Sean Grimsley, attorney for the petitioners, delivers closing arguments in a hearing for a lawsuit to keep former President Donald Trump off the Colorado ballot, in court Wednesday in Denver. (Photo by Jack Dempsey / Associated Press)
The trial over whether former President Donald Trump should be disqualified from the Colorado presidential ballot can seem complex. So let’s step back for a moment and look at the basics.
Based upon all available evidence, Trump understood that he lost the 2020 election, but he lied to the American people about the results, claiming falsely that he actually won, and he schemed with allies to stay in power. Part of his plan was to foment grievances among followers and call them to Washington, D.C., on Jan. 6, 2021, where he exhorted them to “fight” to stop Congress from certifying President Joe Biden’s win. They responded by engaging in a deadly attack on the Capitol — an “insurrection,” according to any regular definition.
Section 3 of the 14th Amendment bars a person who took an oath to uphold the Constitution and then “engaged in insurrection” from holding office in the United States. Now apply this provision to Trump’s actions. Though the implication is extraordinary, the outcome is straightforward: Trump cannot be president again.
It’s really that simple.
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Debate over whether Section 3 bars Trump, the all-but-certain Republican presidential nominee, from public office has intensified in recent months as scholars have devoted more energy to the matter and plaintiffs in various states have filed related legal challenges to Trump’s candidacy. Survey the arguments in these realms and you might get the idea that difficult questions remain about the meaning of Section 3 and how it ought to be enforced. Is the provision self-executing? What does it mean to “engage” in “insurrection”? Did Trump swear the presidential oath as “an officer of the United States”?
These and other putative uncertainties prompt the bulk of the arguments around Trump’s eligibility. But they’re mostly distractions that obscure the truth that Trump as president engaged in insurrection — we know this, because it occurred right in front of us, on TV and social media — and the Constitution deals directly with such behavior, in language any non-lawyer can grasp.
The trial in Colorado reinforced this conclusion with actual testimony in an adversarial setting.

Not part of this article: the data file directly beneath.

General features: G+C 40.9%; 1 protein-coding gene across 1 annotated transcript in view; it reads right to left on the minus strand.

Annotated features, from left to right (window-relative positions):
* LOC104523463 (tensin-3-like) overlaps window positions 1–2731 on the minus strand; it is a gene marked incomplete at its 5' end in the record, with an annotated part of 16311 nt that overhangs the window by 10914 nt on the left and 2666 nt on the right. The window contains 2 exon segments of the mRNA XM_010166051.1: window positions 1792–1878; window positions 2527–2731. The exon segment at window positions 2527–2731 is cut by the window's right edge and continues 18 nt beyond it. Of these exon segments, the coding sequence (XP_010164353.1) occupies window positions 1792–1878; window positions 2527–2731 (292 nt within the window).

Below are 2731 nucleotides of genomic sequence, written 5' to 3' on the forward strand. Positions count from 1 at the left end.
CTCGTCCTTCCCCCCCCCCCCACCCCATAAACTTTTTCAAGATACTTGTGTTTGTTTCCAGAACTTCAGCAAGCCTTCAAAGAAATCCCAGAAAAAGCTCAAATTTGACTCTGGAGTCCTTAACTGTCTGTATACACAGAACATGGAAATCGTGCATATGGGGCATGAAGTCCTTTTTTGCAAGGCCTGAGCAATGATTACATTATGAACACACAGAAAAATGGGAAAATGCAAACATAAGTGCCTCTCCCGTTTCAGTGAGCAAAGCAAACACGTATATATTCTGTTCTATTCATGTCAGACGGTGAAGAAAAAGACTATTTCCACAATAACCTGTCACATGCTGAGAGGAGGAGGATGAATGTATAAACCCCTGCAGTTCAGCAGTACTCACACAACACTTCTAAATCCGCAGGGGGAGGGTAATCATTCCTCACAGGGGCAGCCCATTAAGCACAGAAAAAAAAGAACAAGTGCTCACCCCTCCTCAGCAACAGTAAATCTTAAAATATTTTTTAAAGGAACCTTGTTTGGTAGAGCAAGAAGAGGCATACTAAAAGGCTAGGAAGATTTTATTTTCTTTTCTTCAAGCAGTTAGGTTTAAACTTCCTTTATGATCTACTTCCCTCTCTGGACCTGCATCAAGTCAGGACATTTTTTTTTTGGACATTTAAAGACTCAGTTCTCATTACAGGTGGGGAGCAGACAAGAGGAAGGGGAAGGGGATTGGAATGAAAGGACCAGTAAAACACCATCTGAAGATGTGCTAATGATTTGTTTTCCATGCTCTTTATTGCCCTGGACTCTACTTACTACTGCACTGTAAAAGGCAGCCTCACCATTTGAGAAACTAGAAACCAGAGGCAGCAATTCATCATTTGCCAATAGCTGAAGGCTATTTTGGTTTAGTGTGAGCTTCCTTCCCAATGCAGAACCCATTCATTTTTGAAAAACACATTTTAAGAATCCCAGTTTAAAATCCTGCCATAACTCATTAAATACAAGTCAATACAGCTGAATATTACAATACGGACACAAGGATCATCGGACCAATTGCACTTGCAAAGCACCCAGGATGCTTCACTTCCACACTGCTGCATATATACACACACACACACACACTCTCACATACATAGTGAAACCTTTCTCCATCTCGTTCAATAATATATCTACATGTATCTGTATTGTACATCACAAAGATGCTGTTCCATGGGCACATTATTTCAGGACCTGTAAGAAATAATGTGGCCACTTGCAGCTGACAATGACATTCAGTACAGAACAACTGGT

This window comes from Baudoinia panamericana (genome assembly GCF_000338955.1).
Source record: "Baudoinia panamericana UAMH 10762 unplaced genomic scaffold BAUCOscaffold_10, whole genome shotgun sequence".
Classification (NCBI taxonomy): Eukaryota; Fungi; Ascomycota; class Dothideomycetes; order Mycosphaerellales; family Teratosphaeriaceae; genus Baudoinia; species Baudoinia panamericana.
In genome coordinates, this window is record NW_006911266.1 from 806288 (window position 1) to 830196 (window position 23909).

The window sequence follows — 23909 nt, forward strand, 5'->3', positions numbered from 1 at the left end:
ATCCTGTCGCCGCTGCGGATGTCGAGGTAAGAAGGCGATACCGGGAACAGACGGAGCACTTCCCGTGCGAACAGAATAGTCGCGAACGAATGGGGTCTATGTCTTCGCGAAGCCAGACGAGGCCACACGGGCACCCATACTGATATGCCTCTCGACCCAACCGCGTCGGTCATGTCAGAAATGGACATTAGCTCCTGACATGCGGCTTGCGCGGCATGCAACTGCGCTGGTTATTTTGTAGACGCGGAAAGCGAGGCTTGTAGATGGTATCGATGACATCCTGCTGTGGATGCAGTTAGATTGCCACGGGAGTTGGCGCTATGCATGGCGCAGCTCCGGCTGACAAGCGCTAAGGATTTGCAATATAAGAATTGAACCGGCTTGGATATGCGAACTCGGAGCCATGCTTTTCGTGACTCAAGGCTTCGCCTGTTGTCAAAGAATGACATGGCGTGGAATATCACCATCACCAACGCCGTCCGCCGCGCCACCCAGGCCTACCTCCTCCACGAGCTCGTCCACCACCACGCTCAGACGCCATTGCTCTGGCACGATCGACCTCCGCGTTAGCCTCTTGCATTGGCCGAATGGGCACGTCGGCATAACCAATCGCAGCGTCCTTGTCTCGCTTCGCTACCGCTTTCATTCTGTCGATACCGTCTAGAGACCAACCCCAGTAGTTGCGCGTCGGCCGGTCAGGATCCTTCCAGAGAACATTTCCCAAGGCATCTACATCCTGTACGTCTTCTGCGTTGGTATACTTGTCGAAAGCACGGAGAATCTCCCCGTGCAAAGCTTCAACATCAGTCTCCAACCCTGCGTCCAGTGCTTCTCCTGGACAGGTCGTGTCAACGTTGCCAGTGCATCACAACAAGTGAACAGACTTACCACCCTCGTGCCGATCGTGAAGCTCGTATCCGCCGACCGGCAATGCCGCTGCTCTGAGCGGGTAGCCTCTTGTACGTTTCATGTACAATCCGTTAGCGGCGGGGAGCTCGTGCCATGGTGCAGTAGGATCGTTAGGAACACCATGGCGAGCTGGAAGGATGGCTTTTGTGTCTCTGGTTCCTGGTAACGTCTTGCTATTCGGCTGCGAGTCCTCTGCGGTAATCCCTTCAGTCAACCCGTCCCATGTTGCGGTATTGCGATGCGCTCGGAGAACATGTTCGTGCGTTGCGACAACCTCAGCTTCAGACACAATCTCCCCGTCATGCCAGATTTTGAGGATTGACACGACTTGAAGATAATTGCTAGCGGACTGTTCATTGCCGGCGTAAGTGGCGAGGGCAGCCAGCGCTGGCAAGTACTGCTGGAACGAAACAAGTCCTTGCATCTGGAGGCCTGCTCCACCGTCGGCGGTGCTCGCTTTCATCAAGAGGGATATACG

The suit was filed by the watchdog group Citizens for Responsibility and Ethics in Washington on behalf of six Colorado voters in Denver District Court. They asked the court to order Secretary of State Jena Griswold to bar Trump from the Colorado presidential ballot. Griswold, a Democrat and outspoken Trump critic, had declined to block Trump from the ballot on her own. A five-day bench trial took place starting Oct. 30, with closing arguments delivered Wednesday. “Donald Trump tried to overthrow the results of the 2020 presidential election,” the lawsuit says. “His efforts culminated on January 6, 2021, when he incited, exacerbated, and otherwise engaged in a violent insurrection at the United States Capitol by a mob who believed they were following his orders, and refused to protect the Capitol or call off the mob for nearly three hours as the attack unfolded.”
A disquieting outcome is no grounds for a judge to avoid the force of constitutional language, and the far worse result is for cold feet to render the law of the land inoperable in the courts.
– Quentin Young, Colorado Newsline
A vivid demonstration of Trump’s vulnerability to enforcement of Section 3 was provided by the weakness of witnesses he managed to summon in the Colorado case, especially compared with the strength of those called by the plaintiffs. Much of the case turns on the history of Section 3’s framing and its language, adopted after the Civil War to deal with former Confederate figures. The plaintiffs’ witness on these matters was Gerard Magliocca, an Indiana University law professor who is considered one of the foremost scholars on Section 3. He has been cited extensively by courts, government agencies, and other prominent constitutional scholars.